listdir.conf 100% 118 3.5KB/s 00:00

5. Using ssh Through scp

In Linux, we can share files between computers using scp. scp utilizes ssh to securely transfer files. We use the following syntax to copy files from the source machine to the destination machine:

$  scp /path/to/local/file username@destination:/path/to/destination

Also, we can copy directories recursively by adding the -r option to the scp command:

$ scp -r Python [email protected]:/home/nairobi
[email protected]'s password: 
classes.py                                    100%    0     0.0KB/s   00:00
known_hosts                                   100%    0     50.0KB/s   00:00
host.txt                                      100%   19    58.0KB/s   00:00

On the other hand, we can copy files from the remote machine to our local machine by reversing the source and destination paths in the scp command:

$ scp [email protected]:/home/nairobi/sambashare ~/
[email protected]'s password:

If we frequently share files between the same machines, setting up ssh key-based authentication is better. This allows us to connect without entering a password each time.

6. Web-Based File Sharing

To use web-based file sharing, we need to set up a web server and configure it to serve files from a specific directory. In Linux, we can configure Apache2 to server files. In this section, we’ll create and share a directory named doc1. This directory resides in the /var/www/html/ directory.

Firstly, let’s install Apache2 :

$ sudo apt-get install apache2

Next, let’s start the apache2 service:

$ sudo service apache2 start

Let’s confirm if it’s running by accessing the webpage (we can use the IP address of the machine or localhost):

webpage access

Now, let’s edit the Apache2 configuration file.  We’ll add the path to the directory we want to share to the directory block. Additionally, to enable directory listing in Apache2, we must add “Options FollowSymLinks Indexes” within the directory directive block:

$ sudo vi /etc/apache2/apache.conf
<Directory /var/www/html/doc1>
	Options FollowSymLinks Indexes
	AllowOverride None
	Order allow,deny
	allow from all

This directive specifies the path to the folder we intend to share.

Next, we must enable the “mod_autoindex” module in Apache2 to allow directory listing:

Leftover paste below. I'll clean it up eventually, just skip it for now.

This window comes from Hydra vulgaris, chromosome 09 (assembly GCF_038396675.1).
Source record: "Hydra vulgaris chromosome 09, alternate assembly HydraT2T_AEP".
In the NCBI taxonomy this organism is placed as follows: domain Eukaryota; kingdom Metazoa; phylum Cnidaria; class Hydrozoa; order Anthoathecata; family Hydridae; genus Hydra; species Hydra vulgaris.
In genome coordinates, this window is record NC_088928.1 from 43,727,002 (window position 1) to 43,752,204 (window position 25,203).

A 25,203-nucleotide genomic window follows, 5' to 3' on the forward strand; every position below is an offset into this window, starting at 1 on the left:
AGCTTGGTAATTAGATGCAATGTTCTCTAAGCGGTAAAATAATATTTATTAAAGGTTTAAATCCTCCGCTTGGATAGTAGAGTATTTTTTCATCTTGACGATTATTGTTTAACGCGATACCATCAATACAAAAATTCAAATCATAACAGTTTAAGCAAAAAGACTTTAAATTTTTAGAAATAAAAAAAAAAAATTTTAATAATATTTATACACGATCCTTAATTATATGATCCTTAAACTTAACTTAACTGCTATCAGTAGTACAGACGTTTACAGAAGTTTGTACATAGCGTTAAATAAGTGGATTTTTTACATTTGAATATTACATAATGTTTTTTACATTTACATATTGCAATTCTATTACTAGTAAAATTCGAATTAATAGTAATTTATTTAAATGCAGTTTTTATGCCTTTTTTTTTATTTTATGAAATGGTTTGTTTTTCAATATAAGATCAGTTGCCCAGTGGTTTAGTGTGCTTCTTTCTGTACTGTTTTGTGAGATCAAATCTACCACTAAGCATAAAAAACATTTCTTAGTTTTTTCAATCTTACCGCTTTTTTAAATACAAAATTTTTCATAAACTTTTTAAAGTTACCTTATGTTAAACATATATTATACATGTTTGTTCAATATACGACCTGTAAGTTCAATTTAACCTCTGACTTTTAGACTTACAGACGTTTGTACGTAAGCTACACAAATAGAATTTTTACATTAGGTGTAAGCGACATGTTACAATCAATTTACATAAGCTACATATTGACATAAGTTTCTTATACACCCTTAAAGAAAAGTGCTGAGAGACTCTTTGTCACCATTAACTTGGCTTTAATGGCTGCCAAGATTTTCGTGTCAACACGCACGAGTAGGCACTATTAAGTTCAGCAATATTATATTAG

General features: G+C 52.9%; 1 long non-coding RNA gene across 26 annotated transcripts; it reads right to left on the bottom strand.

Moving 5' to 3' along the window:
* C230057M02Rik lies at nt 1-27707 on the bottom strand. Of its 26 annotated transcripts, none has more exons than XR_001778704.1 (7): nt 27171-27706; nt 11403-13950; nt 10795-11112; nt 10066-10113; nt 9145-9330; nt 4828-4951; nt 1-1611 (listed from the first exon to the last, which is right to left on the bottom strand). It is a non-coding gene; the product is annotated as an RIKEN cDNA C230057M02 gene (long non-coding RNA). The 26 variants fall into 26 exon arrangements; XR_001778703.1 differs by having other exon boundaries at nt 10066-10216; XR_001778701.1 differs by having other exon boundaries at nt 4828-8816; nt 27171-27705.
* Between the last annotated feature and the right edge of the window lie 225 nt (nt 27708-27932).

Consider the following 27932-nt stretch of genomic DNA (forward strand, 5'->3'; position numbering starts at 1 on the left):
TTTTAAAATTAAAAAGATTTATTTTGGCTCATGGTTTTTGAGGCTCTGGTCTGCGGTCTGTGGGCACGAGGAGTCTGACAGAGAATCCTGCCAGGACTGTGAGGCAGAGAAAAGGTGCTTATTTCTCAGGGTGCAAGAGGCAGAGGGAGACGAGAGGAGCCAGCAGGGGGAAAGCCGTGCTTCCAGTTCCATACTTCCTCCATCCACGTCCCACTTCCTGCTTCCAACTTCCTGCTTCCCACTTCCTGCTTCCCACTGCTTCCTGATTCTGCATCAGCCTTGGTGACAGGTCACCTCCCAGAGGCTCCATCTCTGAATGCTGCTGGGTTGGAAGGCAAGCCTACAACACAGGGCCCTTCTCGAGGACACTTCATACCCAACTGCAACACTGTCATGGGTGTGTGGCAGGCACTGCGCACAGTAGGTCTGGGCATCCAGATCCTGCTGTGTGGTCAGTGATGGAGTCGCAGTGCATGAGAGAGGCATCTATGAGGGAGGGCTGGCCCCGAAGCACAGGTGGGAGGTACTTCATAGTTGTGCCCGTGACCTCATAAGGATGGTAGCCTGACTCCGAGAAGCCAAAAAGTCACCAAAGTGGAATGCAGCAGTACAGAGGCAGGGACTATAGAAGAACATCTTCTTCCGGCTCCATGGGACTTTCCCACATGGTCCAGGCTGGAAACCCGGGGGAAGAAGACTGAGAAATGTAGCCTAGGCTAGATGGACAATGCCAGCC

$ sudo a2enmod autoindex

Let’s save the configuration file and restart Apache2 for the changes to take effect:

$ sudo service apache2 restart

Now, we can access the shared files through our web browser by entering the URL http://remote-ip/doc1.

Lastly, we can configure authentication or other access controls in Apache2 to restrict access to the shared files/directories.

7. Using rsync

rysnc is a local and remote file-copying tool included with most Linux distros. When we use this tool, we can quickly transfer and sync files to or from remote locations. Files and directories copied with rysnc retain their links, devices, owners, groups, and permissions.

The first time, the program copies the entire content of a file or directory from source to destination. However, it only copies the changed blocks and bytes from the next instance.

rsync uses a remote-update protocol that transfers only the differences between the files transferred. This makes it faster than scp. While sending and receiving data, rsync uses compression and decompression methods that consume less bandwidth.

For distributions that lack rsync, we can easily install it:

$ sudo apt-get install rsync

Some of the most commonly used flags are:

  • v – verbose
  • h– human-readable output numbers and format.
  • r – copies data recursively, it doesn’t preserve timestamps and permission while transferring data.
  • a – archive mode allows copying files recursively and preserves symbolic links, file permissions, user and group ownerships, and timestamps.
  • z – compress file data.

In the following example, let’s look at how to transfer files from a local computer to a remote one:

$ rsync -avzh ~/etc_hosts_file.txt [email protected]:/home/nairobi
[email protected]'s password:
sending incremental file list
sent 791 bytes received 95 bytes 196.89 bytes/sec
total size is 7.78K speedup is 8.78

Next, let’s look at how we copy a remote directory or file to our active computer using rsync:

$ rsync -avzh [email protected]:/home/nairobi/sambashare ~/
[email protected]'s password: 
receiving incremental file list
sent 131 bytes  received 408 bytes  30.80 bytes/sec
total size is 0  speedup is 0.00

Lastly, we should note that if we experience an ssh connection problem when using rsync, then we need to reinstall it.

8. Conclusion

In this article, we looked at the common ways to share files and folders between Linux computers. Most importantly, these tools work differently and can be used under different circumstances.

In some instances, one tool may be preferred over another due to factors like speed and security.